Buckley: Dustin Pedroia proclaims himself the leader, but his defense of David Price rings hollow

July 29, 2017 GMT

For anyone who might be wondering if the Red Sox have a leader, Dustin Pedroia stepped forward yesterday and pronounced himself the man in charge.

“Nothing is going to divide this team,” said the veteran second baseman, his eyes laser-focused, his words clear and defiant.

“For whatever people say from the outside — ‘We don’t have a leader’ — I’m standing right here,” he said. “I’ve been here for a long time. We’re in first place. That’s it.

“Write what you guys want. Here I am. See anybody else standing here doing this? Do you? Nope. That’s a fact. There’s your source. From the mouth.”

It was great stuff. But it’s one thing to talk like a leader . . . and something else entirely to be a leader.

And once you get past the write-what-you-guys-want, here-I-am bit, Dustin Pedroia is off to a rocky start.

The only reason people are asking for a leader to emerge in the Red Sox clubhouse is because the presumption throughout New England and beyond is that the team is now being run by David Price. And as we keep learning, Price is a whiny, insecure poser whose verbal beatdown of NESN analyst Dennis Eckersley has turned even hardcore fans against the team.


“I love David Price,” Pedroia said of Price, who has been placed on the disabled list with an inflamed left elbow. “One of my favorite teammates ever.

“We’re all in this together. We’re all trying to overcome everything and win the World Series, despite what anybody thinks of our team. We’re in first place right now, and we’re going to try and keep it going.”

That’s fine. Nobody was expecting him to rip Price. The problem is that Pedroia, like every other uniformed member of the Red Sox, refuses to acknowledge that what Price did to Eckersley was colossally insensitive and inappropriate.

Pedroia loses me with this statement about Price: “His incident that he had was a month ago. We talked about that since then. In this clubhouse, we have two rules: (be) on time and be professional. After that incident, obviously we talked about it. And that’s it. I’m sure he’s going to have a conversation with Eck whenever he sees him –– he hasn’t seen him since that.

“That’s it. All the other stuff is a distraction. We’re trying to play baseball and win ballgames. It was kind of an argument between two guys –– two grown men –– and he’s passionate about what he does. He’s emotional. That’s it.”

Where to start?

No. 1 — That it happened a month ago is irrelevant given that it wasn’t until this week that the details spilled out.

No. 2 — Pedroia is suggesting Price would love to make things right with Eck except that, darn it, he just hasn’t run into him. If Price truly wanted to apologize to Eckersley, he could have asked to see him during the Sox’ 10-game trip to Toronto, Texas and Tampa. Eckersley was with the team, doing the NESN telecasts.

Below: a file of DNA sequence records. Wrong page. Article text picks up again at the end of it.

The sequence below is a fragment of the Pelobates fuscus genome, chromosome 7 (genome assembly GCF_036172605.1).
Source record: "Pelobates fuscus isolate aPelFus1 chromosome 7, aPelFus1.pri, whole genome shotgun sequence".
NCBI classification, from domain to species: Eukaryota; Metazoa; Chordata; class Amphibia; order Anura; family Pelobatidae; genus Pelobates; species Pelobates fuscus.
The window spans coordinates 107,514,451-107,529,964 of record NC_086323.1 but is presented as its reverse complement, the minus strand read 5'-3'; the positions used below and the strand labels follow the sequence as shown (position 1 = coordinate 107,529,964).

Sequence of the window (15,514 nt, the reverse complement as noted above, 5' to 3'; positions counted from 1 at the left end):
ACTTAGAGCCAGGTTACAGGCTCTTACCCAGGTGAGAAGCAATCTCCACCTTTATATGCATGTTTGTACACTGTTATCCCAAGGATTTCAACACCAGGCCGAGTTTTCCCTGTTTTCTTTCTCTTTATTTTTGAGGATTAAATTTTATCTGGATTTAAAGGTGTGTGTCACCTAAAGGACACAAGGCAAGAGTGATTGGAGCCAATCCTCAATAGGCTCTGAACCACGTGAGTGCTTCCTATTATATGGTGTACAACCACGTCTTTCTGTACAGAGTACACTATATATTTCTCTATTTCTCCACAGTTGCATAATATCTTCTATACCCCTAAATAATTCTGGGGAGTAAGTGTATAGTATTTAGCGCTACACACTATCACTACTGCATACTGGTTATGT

And anyway, Price didn’t sound particularly apologetic when, after pitching against the Rangers on July 4, he responded to a question about Eck by telling reporters, “Standing up for my teammates. Whatever crap I catch for that, I’m fine with it.”

No. 3 — If Price is the “grown man” Pedroia suggests he is, he might have considered speaking to Eckersley alone rather than pull a juvenile stunt that served no other purpose than to show his teammates what a tough guy he is.

I have tremendous respect for Dustin Pedroia. I’ve written that he’s on a Hall of Fame ascendancy and that, with all respect to another Hall of Famer, Bobby Doerr, he’s the best second baseman in Sox history. Pedroia has played hard and has played hurt. Though he’s not as loquacious with the media as he used to be, he’s never rude or disrespectful. Like Mo Vaughn, like Pedro Martinez, like David Ortiz, Pedroia knows we have a job to do.

But the Eckersley “incident” won’t go away until the clubhouse owns it. And it’s no longer about Price. This includes John Farrell, whose refusal to offer anything resembling an apology to Eckersley exposes him as a manager desperate to curry favor with his players.

Here’s something to mull, Red Sox fans: What if Eckersley decides he’s had enough of this nonsense and quits?

I put the question to Red Sox chairman Tom Werner, who told me he’d be very upset if Eckersley stepped away from NESN.

“Not only is Eck an extraordinary analyst,” said Werner, “he’s an extraordinary person as well.”

Werner also said this: “I’m sympathetic to the fact that sometimes players react negatively to what’s being said by the media. On the other hand, there’s a right way to handle something, and there’s a wrong way. And I was taught that if I have a problem with someone, I talk to them directly and I don’t embarrass them.”

Until somebody in uniform can say that — certainly David Price, but also manager John Farrell and self-identified team leader Dustin Pedroia — do you really want to be embracing this team?